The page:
Thank You America from South Africa for Electing Obama

I wish I were better at remembering names, but I suck at it. Especially if the name is in a language I am unfamiliar with, such as Zulu. But faces and presence and story I never forget.

He was working the bar at the Protea Hotel in Johannesburg, where I was staying for the MobileActive ’08 conference in October 2008. I had had a long and fascinating day learning about such topics as mobile banking. I ordered a glass of South African red, the kind he recommended. He commented on my Obama t-shirt, which those who spent time with me during my week in South Africa and Swaziland will attest I wore quite often. We discussed Jacob Zuma’s trial and he told me he was a Zulu like him. He asked why Americans voted for George Bush. I didn’t have an answer.

Before turning away, I handed him my card, which on the back had an image of me and my five-year-old son, who like Barack Obama, has a father from Africa.

I went back to hang out in the bar with the MobileActive ’08 attendees, and wine and merriment and social mobile case studies flowed. Whether because of jet lag or a second wind brought about by spending much of the day in intense concentration in the media room documenting the conference, it was nearly 3 AM, near closing time, but I and Marty Lucas, a documentary filmmaker who teaches at Hunter College in New York, remained.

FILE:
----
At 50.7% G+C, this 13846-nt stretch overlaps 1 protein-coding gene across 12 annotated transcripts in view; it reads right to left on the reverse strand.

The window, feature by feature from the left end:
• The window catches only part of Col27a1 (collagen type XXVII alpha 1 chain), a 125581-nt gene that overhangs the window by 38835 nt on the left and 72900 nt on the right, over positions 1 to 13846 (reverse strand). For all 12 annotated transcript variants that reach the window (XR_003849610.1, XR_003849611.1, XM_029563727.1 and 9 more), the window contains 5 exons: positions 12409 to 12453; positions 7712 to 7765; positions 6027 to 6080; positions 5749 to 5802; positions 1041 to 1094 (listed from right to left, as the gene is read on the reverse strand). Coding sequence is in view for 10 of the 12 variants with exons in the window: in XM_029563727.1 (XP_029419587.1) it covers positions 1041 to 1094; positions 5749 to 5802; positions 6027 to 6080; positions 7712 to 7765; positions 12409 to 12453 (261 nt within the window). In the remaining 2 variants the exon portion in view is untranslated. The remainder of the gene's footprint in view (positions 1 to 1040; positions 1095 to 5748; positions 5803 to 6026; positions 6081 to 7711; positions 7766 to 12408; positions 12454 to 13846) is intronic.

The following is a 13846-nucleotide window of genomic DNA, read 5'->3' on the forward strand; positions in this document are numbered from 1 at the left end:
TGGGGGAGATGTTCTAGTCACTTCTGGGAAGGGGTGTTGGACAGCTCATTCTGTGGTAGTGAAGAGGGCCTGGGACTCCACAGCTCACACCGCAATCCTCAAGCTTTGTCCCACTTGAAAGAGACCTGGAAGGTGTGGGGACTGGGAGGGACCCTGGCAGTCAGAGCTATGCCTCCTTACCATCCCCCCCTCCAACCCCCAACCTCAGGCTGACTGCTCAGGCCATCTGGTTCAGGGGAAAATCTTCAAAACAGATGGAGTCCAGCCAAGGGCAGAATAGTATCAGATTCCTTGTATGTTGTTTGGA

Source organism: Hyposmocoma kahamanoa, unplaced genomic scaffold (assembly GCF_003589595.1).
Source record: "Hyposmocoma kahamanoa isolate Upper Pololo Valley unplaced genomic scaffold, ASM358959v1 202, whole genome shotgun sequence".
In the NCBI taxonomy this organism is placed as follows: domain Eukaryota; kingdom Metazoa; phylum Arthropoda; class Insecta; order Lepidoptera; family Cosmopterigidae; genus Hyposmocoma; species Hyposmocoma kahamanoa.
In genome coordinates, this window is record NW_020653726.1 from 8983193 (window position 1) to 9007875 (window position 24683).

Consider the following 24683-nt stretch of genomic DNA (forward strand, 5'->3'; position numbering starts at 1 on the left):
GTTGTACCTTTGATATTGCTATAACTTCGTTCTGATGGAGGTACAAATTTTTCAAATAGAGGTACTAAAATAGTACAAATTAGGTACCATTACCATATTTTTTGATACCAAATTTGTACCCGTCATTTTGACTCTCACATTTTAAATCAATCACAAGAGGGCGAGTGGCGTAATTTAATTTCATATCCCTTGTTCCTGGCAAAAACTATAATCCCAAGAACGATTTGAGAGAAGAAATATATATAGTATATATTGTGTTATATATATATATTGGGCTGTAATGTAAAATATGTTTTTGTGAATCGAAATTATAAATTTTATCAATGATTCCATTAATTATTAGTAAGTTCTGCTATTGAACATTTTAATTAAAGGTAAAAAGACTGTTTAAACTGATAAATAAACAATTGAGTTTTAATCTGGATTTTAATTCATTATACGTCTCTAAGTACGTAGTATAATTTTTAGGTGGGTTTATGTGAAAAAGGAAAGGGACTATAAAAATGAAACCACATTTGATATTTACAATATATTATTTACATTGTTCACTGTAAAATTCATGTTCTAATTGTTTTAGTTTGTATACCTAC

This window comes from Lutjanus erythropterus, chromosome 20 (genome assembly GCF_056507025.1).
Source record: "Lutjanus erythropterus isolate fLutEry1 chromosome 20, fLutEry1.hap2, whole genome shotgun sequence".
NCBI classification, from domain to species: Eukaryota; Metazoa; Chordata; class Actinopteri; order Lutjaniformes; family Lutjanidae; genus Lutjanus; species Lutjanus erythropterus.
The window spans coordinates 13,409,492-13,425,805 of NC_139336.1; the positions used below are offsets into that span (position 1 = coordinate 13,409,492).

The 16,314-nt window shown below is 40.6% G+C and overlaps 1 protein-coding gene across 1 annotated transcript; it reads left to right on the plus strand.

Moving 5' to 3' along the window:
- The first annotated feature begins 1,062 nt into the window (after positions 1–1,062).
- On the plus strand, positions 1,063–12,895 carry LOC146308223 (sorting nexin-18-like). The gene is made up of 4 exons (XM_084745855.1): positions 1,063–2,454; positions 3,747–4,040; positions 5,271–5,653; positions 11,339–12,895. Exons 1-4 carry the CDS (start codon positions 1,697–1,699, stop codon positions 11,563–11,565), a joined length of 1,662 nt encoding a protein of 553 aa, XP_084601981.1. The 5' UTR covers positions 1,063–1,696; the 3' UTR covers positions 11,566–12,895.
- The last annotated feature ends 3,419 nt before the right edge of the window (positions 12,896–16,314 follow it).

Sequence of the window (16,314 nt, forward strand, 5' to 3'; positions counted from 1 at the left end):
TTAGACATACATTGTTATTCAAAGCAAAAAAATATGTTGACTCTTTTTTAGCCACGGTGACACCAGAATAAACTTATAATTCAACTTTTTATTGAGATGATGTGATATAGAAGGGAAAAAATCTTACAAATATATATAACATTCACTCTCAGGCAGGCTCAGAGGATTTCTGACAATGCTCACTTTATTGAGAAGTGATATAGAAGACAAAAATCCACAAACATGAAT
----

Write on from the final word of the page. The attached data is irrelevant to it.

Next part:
Zulu Bartender came over to us to see if we wanted anything else, but then sat down to talk more. He grew up in Soweto, he said, and told of the police entering his home and beating his parents. He spoke of what it was like to be in Soweto during the youth uprising in 1976. He gestured around the lobby of fancy hotel we were staying in, which was in the north of Johannesburg, and said he would not have been allowed on the grounds during apartheid. He spoke of getting in trouble visiting his mother who worked cleaning the home of a white family.

I was only a week in South Africa, but his story and his eagerness to share it touched my heart, and taught me more about what really happened during apartheid than reading any history book.

Back in the States, the amazing happened, and Barack Obama won the election. The next day, I looked down at my cellphone. I had missed a call, and there were only a few digits of the number showing up so I couldn’t call back the caller. I played my voicemail message, and it was Zulu Bartender:

“This is your bartender from the Protea Hotel. I wanted to say thank you for voting for Barack Obama, and thanks to all Americans for electing him. My God bless you and your son.”

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